Part 4 of a serial, "Sex Love Enlightenment." Previously: First date with Billy is hot, but a ski wreck keeps me from the second. His anger while I'm recovering makes me dismiss him. Click here to read past installments.
Billy showed up at my house the day before Valentine's Day. It had been a month since my ski wreck, I was still strapped in a brace and unable to sit up for more than 30 minutes without pain.
There'd been no communication for weeks and Billy was completely off my radar when a strange email arrived:
"Dear Sara. The indications are very strong that we shall move in a few days, and I feel impelled to write a few lines that may fall under your eye when I am no more. If I do not return, never forget how much I loved you. Nor that when my last breath escapes me, it will whisper your name."
It turned out to be a letter written by a soldier during the Civil War, who was going into battle and writing his wife Sara to say goodbye. At the end of the letter, Billy wrote, "I'll pick you up at 6 p.m. on February 13 and have you back home no later than midnight. Just send directions."
I emailed back: "I must say I got scared till I figured out this letter was from someone else to someone else. You're the romantic, that's for sure." I said I was still in a lot of pain. "I see the doc again tomorrow for more xrays and prognosis. Let's talk after that, if you'd like."
He shot back an email saying: "Can't you just say yes or no to a date without talking to a doctor? I'm offering you six hours of thinking about something other than yourself. I really don't know if you can do that! You are not in the worst physical condition of anyone with a broken collarbone. Quit feeling sorry for yourself. I wanted to see you, I wanted to know you, before I heard your tepid, vague, inconclusive response. Do you always have to control with procrastination? Are you capable of answering a single question? Do you want to see me? Yes or No?"
I was surprised at how enraged this email made me. I didn't care about the man, I thought he was nuts, and presumptuous, and in need of anger management. There's no way, I thought, any human could respond to such an email other than saying "No," which I did.
Then came the final email. "I'm sorry to learn of your decision but pleased you've made things clear. My email that offended you was not hostile, as you suggested. It was blunt and provocative. I would rather push you to hot or cold than linger forever in tepid. Since last November, you've been constantly making excuses, telling me:
Wait till I finish this article
Wait till after Christmas
Wait till my "friend" and ex-lover leaves
Wait till I am healed.
I didn't like being left dangling as a remote possibility for you and didn't want that any more.
I would have quit dating anyone else to explore our possibilities.
I would have cared for you after your injury.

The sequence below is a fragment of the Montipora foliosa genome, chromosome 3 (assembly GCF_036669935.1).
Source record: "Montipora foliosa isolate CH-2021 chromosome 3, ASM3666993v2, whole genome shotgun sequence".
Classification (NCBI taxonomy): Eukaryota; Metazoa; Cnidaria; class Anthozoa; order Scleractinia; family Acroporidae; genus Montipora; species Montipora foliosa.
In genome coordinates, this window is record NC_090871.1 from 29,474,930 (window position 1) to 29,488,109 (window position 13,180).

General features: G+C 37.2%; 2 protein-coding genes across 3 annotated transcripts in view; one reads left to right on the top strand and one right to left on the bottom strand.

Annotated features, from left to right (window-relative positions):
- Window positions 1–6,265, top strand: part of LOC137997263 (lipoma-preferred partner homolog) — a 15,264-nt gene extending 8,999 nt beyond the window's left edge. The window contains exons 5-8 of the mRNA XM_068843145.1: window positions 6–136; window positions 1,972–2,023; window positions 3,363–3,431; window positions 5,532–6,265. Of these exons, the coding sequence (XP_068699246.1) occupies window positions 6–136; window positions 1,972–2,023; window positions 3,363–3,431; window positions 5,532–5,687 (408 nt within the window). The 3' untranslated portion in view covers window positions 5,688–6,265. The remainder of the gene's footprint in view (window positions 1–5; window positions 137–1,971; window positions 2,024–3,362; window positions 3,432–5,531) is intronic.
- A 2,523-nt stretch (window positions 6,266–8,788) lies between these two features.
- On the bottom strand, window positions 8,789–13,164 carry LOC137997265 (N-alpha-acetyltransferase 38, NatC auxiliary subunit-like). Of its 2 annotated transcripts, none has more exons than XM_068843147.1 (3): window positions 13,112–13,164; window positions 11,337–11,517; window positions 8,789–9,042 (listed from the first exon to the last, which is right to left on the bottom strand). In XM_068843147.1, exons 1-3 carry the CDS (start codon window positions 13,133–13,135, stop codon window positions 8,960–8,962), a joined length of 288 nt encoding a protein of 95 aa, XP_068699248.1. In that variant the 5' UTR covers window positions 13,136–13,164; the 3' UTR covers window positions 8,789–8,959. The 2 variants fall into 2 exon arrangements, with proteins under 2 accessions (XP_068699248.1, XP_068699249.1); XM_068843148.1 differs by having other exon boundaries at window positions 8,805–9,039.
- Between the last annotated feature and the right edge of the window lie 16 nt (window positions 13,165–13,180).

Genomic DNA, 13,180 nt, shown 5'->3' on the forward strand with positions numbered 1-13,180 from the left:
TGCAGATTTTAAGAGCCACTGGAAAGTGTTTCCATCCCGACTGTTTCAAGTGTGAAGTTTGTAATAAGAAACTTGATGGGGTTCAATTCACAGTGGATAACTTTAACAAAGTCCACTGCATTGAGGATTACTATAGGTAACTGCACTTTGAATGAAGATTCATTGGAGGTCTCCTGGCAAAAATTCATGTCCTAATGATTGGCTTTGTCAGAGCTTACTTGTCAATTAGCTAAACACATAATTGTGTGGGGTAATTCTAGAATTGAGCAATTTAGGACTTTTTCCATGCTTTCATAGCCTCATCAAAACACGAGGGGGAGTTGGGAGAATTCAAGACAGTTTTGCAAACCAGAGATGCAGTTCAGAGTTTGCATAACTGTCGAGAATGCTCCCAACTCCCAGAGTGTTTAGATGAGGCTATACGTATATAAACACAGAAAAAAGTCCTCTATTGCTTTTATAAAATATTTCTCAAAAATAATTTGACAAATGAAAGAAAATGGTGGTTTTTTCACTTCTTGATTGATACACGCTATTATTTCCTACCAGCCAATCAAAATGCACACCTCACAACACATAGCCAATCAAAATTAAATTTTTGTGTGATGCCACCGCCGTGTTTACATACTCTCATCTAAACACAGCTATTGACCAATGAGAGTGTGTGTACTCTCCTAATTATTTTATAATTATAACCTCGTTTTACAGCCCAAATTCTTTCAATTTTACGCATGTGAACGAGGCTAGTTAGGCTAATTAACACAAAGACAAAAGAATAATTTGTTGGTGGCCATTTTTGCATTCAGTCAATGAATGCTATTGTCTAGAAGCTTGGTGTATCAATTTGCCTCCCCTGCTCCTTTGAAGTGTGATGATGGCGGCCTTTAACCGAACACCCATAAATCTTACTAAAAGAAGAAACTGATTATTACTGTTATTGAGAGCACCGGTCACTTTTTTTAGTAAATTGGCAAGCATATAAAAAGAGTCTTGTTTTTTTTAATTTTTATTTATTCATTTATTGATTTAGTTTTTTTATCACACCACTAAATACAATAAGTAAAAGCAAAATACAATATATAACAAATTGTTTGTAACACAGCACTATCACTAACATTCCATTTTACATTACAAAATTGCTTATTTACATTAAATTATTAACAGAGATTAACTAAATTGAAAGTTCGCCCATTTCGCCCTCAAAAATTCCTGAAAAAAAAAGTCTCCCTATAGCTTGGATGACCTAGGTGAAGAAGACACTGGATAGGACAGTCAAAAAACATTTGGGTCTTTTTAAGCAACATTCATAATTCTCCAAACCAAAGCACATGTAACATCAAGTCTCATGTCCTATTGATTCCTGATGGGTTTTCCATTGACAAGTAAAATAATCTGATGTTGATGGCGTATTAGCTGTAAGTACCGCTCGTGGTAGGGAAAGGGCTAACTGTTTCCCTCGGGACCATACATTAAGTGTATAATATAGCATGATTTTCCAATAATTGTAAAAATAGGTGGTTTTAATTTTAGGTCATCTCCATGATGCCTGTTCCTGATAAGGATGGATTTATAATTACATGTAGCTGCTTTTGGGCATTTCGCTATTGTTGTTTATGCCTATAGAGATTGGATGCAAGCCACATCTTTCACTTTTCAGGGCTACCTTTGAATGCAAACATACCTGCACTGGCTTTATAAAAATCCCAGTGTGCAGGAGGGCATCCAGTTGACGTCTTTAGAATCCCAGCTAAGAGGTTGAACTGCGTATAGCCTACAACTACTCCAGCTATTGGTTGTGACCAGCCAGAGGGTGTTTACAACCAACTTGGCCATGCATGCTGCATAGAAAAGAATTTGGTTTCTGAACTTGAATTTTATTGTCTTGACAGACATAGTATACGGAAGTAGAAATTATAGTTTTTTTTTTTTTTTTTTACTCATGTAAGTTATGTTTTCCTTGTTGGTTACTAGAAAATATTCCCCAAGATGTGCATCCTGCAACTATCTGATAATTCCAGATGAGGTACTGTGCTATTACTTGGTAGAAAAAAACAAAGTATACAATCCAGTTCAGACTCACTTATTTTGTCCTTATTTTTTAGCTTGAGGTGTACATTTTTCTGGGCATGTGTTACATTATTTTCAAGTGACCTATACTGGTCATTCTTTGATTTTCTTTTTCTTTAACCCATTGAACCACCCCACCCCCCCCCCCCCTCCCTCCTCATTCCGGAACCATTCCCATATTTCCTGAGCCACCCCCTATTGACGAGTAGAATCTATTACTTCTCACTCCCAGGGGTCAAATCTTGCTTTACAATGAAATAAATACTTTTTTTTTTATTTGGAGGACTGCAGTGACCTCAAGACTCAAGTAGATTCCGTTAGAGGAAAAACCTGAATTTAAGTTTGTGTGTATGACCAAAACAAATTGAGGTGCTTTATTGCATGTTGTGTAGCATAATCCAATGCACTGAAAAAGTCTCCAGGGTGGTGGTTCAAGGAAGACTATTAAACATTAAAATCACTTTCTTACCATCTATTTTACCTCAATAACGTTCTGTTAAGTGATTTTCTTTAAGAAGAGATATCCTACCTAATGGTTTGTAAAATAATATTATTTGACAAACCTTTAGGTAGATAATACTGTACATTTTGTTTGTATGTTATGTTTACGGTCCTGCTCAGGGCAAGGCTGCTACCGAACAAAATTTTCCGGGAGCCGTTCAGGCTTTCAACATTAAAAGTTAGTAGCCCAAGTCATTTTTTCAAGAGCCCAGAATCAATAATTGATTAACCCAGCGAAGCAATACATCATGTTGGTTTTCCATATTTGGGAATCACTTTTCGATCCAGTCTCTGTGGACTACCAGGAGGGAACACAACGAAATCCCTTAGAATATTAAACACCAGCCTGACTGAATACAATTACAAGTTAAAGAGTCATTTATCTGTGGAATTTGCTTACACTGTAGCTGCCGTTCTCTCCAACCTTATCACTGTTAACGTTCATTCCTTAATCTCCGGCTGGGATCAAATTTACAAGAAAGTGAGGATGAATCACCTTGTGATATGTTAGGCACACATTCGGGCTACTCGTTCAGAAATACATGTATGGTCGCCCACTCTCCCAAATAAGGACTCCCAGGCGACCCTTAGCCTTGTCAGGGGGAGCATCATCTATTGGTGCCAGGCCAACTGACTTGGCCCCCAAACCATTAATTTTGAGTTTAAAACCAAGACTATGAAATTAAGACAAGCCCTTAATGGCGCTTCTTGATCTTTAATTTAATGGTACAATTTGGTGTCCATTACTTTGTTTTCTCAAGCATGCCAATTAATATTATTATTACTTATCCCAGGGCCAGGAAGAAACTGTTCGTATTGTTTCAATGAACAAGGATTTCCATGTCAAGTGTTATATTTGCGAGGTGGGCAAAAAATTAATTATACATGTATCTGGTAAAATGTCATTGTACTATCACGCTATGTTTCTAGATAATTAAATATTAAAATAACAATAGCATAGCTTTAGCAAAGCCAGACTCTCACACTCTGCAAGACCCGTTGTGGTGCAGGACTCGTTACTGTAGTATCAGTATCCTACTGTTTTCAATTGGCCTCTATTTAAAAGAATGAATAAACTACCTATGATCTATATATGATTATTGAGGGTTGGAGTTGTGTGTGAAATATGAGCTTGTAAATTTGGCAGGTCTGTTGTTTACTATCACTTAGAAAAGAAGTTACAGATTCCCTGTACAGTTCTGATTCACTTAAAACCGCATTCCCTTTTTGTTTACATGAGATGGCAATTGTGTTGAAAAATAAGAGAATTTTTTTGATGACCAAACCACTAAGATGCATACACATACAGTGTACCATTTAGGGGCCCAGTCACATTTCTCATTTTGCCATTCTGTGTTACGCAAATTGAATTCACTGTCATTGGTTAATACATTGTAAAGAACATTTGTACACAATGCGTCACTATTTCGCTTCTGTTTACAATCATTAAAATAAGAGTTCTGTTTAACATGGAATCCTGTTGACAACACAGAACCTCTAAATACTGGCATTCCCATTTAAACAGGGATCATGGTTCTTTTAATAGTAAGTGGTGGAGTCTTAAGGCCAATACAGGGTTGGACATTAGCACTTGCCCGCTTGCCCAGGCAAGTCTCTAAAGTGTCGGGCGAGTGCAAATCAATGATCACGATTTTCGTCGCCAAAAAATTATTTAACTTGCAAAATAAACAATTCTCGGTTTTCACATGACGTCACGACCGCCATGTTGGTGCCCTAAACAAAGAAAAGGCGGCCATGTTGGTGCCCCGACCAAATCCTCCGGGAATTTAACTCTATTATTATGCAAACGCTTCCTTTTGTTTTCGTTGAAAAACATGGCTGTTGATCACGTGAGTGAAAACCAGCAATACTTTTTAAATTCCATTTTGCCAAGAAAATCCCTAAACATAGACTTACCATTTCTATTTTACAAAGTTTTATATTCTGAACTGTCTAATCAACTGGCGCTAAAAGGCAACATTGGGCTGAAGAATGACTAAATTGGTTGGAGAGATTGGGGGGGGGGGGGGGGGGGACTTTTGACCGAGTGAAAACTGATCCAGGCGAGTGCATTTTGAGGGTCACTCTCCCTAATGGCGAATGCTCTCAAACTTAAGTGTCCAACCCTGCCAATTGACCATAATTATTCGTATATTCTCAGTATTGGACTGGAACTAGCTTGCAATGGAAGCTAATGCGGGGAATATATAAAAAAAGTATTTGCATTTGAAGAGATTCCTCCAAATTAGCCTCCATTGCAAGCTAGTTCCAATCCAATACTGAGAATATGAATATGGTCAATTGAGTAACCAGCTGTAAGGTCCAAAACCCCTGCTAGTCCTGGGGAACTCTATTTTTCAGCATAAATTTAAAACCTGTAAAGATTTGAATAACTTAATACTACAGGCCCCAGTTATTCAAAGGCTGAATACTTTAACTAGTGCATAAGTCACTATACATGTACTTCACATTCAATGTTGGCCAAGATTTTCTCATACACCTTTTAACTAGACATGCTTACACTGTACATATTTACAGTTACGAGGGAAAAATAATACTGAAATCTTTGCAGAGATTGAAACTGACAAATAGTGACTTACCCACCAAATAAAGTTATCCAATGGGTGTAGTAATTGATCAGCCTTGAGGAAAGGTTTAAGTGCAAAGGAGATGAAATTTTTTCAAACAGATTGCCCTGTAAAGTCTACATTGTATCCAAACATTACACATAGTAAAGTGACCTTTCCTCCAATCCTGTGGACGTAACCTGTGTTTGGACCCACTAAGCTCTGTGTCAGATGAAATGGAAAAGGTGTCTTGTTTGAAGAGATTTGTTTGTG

I would have introduced you to my children.
Without any hostility, only disappointment and best wishes and a prayer for your healing and happiness, with love, Goodbye. Billy.
I should have left it at that. But I re-read his emails and thought, he does have a point. I did put him off for months before meeting him.
I told my friend, Claire, I was thinking of calling him.
"Why?" she asked.
Something was making me unsettled. "Some small doubt... like, maybe I shut the door on something that might have had a glimmer of possibility?"
Claire looked dubious.
I called Billy and said, "I hate to end things by email. If you're going to be in Boulder, why don't we talk in person?"
A few days later, he called and said he was driving up for the Boulder Film Festival and would be staying with his sister. When he arrived, driving a Lexus hybrid, I'd forgotten how attractive he is: tall, lean, with large blue eyes and a playful, teasing manner.
Most surprising -- and disquieting - I felt the same jolt of energy pass through me that I'd experienced that first night at the Grisly Rose. My entire body wanted to connect with his. We eyed each other, cautiously, like two animals. After lunch, we talked about what had happened since the accident. He'd felt rejected and dismissed, and I'd felt he was unreasonably angry and quick to lash out. He didn't understand why I had to be so inactive with a broken collar bone. "If the bones are in the same area code, they'll connect," he said. I told him my doctor had said it wasn't certain that the bones would connect without surgery, which I wanted to avoid because I have phlebitis, which makes any surgery dangerous.
As he left, he gave me a full body hug, and the chemistry was mighty. He said with some surprise. "I thought you wanted to break up with me in person."
"I think we should keep the door open," I said.
To Be Continued...
Please leave a comment. How would you have responded to Billy's emails? Have you had a relationship that started badly and ended well? (what I was hoping for) Did chemistry ever lead you astray?
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